Ethical Behavior for Today's Workplace
Danley, Janet V., College and University
In these troubled times rife with examples of corporate, institutional, and personal misbehavior, it is sometimes difficult for us to determine just what is an ethical response. With headlines disclosing college and university recruiting violations in athletics, researchers intentionally publishing erroneous or misleading results, presidents and other officers being accused of sexual harassment or misusing funds, it is little wonder that we are sometimes confused on how best to perform our duties and responsibilities. However, despite all that we see occurring around us, we can and should live our personal and professional lives in a manner that models high ethical standards.
What are the "rules" in this challenging environment? Whether our role is president of the institution or as a worker in an office that serves students, we are responsible for our own behavior as well as setting standards that inspire others to behave ethically. We must be consistent in our responses to everyday events, dilemmas, and challenges, and base our actions on the standard of ethics that we have developed.
So what are those ethical standards? Of course much has been written about ethical behavior and standards. Aristotle had much to offer us regarding the virtues of an ethical person and he considered bravery, truthfulness, justice and generosity to be the greatest attributes a person could observe and internalize (Irwin 1985). A more modern perspective is offered by Stephen R. Covey (1989). His book, The Seven Habits of Highly Effective People, cites courage, honesty, fairness, and empathy as being traits necessary for ethical behavior. And former New York City Mayor Rudolph W. Giuliani gives us his thoughts on what characteristics set great ethical leaders apart from others in his book Leadership (2002). The American College Personnel Association (ACPA) as well as the American Association of Collegiate Registrars and Admissions Officers (AACRAO) give us codes of ethics to guide our behavior in our everyday professional work. Individuals also apply the standards of ethics that they have acquired through their faith and personal belief system.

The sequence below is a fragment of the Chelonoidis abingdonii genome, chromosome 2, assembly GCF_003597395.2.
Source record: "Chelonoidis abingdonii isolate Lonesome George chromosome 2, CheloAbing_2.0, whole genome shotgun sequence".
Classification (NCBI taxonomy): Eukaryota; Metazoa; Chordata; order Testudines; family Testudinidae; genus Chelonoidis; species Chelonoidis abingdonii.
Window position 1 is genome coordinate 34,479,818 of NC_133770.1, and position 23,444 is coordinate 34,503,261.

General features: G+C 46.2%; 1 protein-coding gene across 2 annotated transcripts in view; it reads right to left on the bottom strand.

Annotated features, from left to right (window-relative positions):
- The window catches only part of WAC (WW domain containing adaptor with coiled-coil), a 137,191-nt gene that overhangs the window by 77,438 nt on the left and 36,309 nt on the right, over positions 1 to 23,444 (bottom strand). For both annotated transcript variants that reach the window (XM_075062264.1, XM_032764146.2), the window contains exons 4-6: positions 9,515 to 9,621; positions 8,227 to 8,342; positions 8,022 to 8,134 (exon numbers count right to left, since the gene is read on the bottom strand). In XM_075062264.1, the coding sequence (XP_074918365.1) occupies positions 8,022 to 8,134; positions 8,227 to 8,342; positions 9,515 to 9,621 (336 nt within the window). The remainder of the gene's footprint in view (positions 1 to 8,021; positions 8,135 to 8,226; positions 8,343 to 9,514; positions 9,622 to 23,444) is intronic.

This article will briefly discuss standards of ethics in the context of situations we frequently encounter during our daily interactions with students and co-workers. Brief "real life" sketches will provide context for discussion. While by no means meant to be a definitive or all-inclusive review of any particular code of ethics, this article will strive to give the reader some thought-provoking examples and concepts to consider applying in the execution of his or her duties and responsibilities.
Creating Habits of Excellence
Habits of excellence involve knowing- almost by instinct-how and when to take action. For example, during his administration, Mayor Rudy Giuliani stated that he prepared for a crisis by imagining the absolute worst scenario possible and then documenting the steps and actions that would be necessary to deal with the situation. As a consequence, when the events of September 11, 2001 unfolded, Giuliani and his team already had in place plans that could be implemented quickly. As a result, Giuliani and his team were able to lead and communicate with the people of New York almost immediately, and most likely prevented mass panic (Giuliani 2002). In responding to crises or problems, our first reactions are typically the ones we have practiced. If we react in a manner that is ethical and honorable, most likely it is because we have internalized a strong ethical system of standards and behaviors.
In the same way, developing habits based on courage, integrity, fairness, and generosity prepare the leader for ethical responses to moral dilemmas and situations that require immediate action. So, how do these traits apply to our every day life at home and at work?
We all have different interpretations of courage. Is it being fearless when confronted with danger? …